Date Available


Year of Publication


Degree Name

Master of Science (MS)

Document Type

Master's Thesis


Agriculture, Food and Environment


Animal and Food Sciences

First Advisor

Dr. David L. Harmon


Eight steers were used in a replicated 4 x 4 Latin square design experiment to study the rumen metabolism of polyunsaturated fatty acids. The animals were fed a concentrate diet based on cracked corn grain, corn silage and hay fescue (K31). The dietary fat treatments were a negative control, tallow added at 60g/day, fish oil at 60g/day and heterotrophically grown microalgae high in DHA at 100g/day. Treatments were incorporated immediately prior to feeding each day and dosed through a ruminal fistula mixed with 0.45kg of the diet. Animals were fed at 1.75 x NEm once daily during adaptation then switched to twice daily during sample collection. Samples rumen, reticulum and omasal contents were used to determine ruminal digestion and metabolism of fatty acids while urine and feces were collected to determine diet digestibility and N balance. The experiment was analyzed as a Latin Square design with a 2 x 2 factorial using mixed models in SAS. There was no difference among treatments for DMI, urine or fecal excretion, N balance, total VFA concentrations, omasal or reticular flow, and apparent digestibility. Fat treatments had lower blood plasma C18:0 than control. Algae increased flow of C18:1 isomers and increased DHA in plasma.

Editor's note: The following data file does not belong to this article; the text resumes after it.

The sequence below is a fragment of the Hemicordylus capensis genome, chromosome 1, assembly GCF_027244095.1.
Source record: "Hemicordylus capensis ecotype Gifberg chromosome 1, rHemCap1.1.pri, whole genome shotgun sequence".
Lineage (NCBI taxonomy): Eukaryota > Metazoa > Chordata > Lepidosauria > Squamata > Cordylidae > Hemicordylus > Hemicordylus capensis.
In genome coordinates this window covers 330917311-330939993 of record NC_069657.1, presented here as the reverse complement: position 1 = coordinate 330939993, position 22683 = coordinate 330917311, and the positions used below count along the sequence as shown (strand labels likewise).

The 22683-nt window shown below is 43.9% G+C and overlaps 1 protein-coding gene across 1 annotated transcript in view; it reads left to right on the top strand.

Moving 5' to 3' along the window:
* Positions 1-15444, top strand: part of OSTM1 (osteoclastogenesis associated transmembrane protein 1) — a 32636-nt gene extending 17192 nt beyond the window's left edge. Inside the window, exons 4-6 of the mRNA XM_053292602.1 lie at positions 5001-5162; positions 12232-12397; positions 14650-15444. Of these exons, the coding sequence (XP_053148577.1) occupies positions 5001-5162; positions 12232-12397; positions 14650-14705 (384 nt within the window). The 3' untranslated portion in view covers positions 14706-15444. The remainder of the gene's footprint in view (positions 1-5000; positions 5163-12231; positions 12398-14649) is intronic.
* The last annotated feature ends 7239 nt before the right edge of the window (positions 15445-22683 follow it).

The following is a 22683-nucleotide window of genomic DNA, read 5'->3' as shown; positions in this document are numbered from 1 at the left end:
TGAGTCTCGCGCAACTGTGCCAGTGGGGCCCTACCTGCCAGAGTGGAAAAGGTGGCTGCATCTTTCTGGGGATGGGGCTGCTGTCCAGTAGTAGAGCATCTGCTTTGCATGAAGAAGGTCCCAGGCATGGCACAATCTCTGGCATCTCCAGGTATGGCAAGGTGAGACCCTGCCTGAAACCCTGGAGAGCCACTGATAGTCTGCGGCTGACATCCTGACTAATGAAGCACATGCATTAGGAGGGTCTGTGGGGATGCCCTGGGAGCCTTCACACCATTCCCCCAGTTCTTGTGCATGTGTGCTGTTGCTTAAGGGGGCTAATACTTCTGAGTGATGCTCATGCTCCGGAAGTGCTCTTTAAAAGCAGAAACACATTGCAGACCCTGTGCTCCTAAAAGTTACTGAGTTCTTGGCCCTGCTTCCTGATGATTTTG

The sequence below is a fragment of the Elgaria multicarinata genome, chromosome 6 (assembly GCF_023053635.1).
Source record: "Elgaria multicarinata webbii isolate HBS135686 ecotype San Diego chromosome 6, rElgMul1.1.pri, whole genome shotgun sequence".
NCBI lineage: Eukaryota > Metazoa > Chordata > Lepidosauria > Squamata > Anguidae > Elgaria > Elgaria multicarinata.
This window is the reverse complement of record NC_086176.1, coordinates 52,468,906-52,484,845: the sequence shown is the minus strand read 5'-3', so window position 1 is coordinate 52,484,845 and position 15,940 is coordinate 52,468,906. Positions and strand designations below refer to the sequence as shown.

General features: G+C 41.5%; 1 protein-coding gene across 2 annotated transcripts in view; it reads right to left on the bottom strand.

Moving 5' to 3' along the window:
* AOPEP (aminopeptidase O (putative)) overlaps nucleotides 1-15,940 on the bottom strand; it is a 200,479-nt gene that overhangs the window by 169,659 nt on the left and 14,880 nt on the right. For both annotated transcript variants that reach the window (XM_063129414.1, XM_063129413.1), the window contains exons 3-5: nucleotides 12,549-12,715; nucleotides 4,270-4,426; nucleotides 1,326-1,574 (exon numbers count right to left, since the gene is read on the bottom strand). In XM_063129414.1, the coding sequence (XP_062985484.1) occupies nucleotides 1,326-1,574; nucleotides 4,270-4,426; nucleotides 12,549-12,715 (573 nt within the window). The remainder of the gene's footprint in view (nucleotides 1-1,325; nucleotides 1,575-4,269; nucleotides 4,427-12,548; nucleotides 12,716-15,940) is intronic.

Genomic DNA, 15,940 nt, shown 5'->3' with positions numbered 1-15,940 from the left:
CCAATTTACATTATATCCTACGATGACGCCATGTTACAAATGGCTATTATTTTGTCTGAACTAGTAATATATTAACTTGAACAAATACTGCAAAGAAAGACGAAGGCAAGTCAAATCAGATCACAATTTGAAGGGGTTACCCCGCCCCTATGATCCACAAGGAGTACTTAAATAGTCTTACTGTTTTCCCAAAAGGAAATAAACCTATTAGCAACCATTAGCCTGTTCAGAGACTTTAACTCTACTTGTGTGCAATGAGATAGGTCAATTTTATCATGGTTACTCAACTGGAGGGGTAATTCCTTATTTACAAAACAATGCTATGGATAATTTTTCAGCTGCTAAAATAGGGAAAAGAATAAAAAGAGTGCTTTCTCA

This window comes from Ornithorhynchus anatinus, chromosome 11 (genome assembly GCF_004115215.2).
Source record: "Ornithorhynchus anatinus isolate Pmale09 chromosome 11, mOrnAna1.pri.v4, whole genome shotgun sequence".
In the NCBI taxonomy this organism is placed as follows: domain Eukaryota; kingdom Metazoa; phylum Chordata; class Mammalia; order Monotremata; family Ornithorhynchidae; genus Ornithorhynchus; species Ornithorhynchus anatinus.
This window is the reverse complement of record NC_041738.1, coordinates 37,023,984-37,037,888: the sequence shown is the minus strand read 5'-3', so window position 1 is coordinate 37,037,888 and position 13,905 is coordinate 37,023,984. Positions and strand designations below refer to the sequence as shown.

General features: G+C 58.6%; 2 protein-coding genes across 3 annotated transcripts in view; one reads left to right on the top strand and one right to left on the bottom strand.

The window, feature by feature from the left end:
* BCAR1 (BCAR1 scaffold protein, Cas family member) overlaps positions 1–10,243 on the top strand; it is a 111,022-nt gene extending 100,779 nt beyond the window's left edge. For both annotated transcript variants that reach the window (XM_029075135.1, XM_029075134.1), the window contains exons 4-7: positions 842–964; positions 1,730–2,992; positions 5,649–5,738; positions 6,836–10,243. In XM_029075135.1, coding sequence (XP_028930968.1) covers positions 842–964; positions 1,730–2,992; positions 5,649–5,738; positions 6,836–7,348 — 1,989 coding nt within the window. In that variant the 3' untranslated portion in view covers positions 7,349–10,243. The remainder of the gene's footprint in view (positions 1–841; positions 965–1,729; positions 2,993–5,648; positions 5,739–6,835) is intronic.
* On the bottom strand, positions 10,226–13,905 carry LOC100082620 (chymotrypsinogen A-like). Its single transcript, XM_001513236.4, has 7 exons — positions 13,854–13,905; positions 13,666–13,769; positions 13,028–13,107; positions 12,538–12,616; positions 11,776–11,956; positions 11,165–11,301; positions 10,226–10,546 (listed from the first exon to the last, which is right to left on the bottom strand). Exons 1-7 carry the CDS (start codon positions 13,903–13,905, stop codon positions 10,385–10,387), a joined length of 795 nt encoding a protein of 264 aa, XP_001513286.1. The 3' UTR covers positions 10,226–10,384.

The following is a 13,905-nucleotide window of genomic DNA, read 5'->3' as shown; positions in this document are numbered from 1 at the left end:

Digital Object Identifier (DOI)